Change has come to Univision’s beleaguered news division, thus ending the calamitous Lee-Coronel reign of terror. But turmoil lies ahead.
As part of a major shakeup announced on July 19th, Univision announced the removal of President of News Daniel Coronell, longtime wingman to Isaac Lee, as well as his replacement by longtime Televisa executive Leopoldo Gómez. As head of Univision News, Coronell continued to both implement the activist model instituted by Isaac Lee and indulge Jorge Ramos’ excesses. Our analysis of Lee’s 2018 removal just as easily applies to Coronell:
On Lee’s watch, Univision’s news operation would increasingly turn to an activism-based model of reporting where immigration reigned supreme, and took it upon itself to enforce the notion that a belief in immigration policy was somehow a central tenet of the Hispanic ethnopolitical identity. I submit Jorge Ramos’ contemptuous opinion column cheering Ted Cruz and Marco Rubio’s defeat in the 2016 presidential primary as an example of the sort of openly partisan behavior that Lee indulged at Univision, which culminated in a massive loss of credibility after the 2016 presidential election.
Coronell will not be missed in Doral, and is now free to pursue his ongoing jihad against former Colombian president Alvaro Uribe and his followers. To be crystal clear, this was a firing. Per Univision’s press release:
Leopoldo Gomez, former head of News at Televisa, has been appointed President, News following Coronell’s departure. Gomez is a seasoned news executive, with proven business results and more than 20 years of experience leading a large and diversified news group in Mexico, the world’s most populous Spanish-language market. Gomez is a graduate of George Washington University and Georgetown University with masters and doctorate degrees in Political Science and in Government. Gomez has been the anchor and director of Mexico’s highest rated weekly Public Affairs TV program, Tercer Grado, and writes a weekly column in one of Mexico’s leading national newspapers. Gomez has been awarded Mexico’s Premio Nacional de Periodismo on two occasions, and is the recipient of the Premio Ondas Iberoamericano de Radio y Television and the Premio Rey de España. As previously announced, Televisa Noticias in Mexico will not be part of the combined Televisa-Univision, and Gomez will no longer be a part of Televisa’s news operations in Mexico. Univision Noticias and Televisa Noticias are and will continue to be separate operations. Gomez’s appointment is effective immediately, and he will relocate to the United States in the weeks ahead.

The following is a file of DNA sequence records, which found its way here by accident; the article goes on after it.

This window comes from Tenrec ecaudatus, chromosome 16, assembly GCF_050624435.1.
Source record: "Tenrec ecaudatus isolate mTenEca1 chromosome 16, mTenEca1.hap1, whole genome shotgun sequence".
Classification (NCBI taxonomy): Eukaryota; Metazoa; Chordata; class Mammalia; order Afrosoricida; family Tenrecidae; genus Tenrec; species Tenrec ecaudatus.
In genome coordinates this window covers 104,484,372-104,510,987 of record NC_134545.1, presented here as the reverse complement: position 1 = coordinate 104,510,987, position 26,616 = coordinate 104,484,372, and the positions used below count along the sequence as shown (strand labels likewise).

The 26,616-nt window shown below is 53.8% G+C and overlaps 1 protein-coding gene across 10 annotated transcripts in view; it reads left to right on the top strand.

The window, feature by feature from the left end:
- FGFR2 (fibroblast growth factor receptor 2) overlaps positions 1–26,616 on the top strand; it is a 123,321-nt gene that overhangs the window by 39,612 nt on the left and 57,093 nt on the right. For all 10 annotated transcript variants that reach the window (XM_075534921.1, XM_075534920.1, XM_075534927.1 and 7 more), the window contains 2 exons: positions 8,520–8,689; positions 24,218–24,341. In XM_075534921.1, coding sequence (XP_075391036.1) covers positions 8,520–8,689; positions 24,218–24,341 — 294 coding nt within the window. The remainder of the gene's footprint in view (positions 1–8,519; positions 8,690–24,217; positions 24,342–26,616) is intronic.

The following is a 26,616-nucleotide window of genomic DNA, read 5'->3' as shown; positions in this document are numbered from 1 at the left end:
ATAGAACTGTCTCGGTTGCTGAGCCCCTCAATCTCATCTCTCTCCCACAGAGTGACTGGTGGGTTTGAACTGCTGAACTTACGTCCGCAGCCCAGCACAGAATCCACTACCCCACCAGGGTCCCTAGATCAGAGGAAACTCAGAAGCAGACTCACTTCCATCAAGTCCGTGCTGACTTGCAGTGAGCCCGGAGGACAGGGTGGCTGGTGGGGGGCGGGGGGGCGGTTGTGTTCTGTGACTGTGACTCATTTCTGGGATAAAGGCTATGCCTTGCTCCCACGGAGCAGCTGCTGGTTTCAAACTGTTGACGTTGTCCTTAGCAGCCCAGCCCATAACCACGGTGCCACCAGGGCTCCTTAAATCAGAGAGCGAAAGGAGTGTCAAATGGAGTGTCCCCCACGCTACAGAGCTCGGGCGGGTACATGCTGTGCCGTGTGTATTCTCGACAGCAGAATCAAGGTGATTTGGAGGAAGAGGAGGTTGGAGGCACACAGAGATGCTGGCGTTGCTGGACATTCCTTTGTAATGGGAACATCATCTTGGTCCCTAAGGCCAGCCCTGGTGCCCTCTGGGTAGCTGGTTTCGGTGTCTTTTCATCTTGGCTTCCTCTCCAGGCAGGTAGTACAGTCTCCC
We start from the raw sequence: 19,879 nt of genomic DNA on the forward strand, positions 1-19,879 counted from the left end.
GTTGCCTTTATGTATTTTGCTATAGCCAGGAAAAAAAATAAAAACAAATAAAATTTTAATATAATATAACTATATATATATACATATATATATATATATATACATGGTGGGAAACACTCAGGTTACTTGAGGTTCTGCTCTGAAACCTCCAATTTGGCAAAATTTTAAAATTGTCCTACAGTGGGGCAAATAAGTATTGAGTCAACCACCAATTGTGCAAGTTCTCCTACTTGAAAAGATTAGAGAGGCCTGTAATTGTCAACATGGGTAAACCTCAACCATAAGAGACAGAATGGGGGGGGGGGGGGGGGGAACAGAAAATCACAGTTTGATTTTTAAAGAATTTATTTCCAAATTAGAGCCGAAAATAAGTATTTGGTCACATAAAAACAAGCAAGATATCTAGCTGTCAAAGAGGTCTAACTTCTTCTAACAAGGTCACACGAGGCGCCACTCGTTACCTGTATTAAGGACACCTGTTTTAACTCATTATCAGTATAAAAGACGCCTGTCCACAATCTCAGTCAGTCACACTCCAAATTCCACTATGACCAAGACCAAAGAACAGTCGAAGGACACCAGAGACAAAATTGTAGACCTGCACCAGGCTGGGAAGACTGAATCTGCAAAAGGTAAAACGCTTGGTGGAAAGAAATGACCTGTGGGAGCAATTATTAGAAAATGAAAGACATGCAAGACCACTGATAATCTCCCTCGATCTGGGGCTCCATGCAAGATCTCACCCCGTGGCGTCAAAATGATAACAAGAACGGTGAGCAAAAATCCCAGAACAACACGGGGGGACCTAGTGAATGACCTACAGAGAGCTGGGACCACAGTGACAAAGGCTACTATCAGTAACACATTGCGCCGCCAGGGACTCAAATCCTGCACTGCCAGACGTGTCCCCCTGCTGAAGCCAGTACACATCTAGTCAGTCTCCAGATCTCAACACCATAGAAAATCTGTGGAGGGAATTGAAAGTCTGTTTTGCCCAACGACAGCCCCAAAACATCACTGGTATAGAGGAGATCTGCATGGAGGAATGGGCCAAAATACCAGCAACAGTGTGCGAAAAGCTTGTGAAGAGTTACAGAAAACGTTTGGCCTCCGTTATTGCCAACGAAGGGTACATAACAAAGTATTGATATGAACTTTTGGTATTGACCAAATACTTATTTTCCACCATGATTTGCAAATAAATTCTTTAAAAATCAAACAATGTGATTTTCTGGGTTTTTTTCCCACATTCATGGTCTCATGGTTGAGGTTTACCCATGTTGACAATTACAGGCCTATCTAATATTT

Sources familiar with the transition say that Gómez arrived with a landing team of about 20, composed of both management and on-air talent. The sources further addED that Gómez is intent on bringing Univision in line with Televisa’s production style, so an overhaul of talent and programming is to be expected. Do take notice of Univision’s assurances of being completely siloed off from Televisa.
Such statements are belied by the fact that Televisa’s head of news is literally taking over Univision’s news operation, which is exactly what MRC Founder and President Brent Bozell warned would happen if the FCC granted Univision’s rule change requests. “We told you so” aside, it is unclear whether this arrangement survives multiagency review pursuant to the FCC’s approval of the foreign-ownership rule change.
And that’s not all. Because it appears that Gómez will have oversight of Univision’s entire news operation, except for one individual. Once again, from Univision's press release (emphasis our own):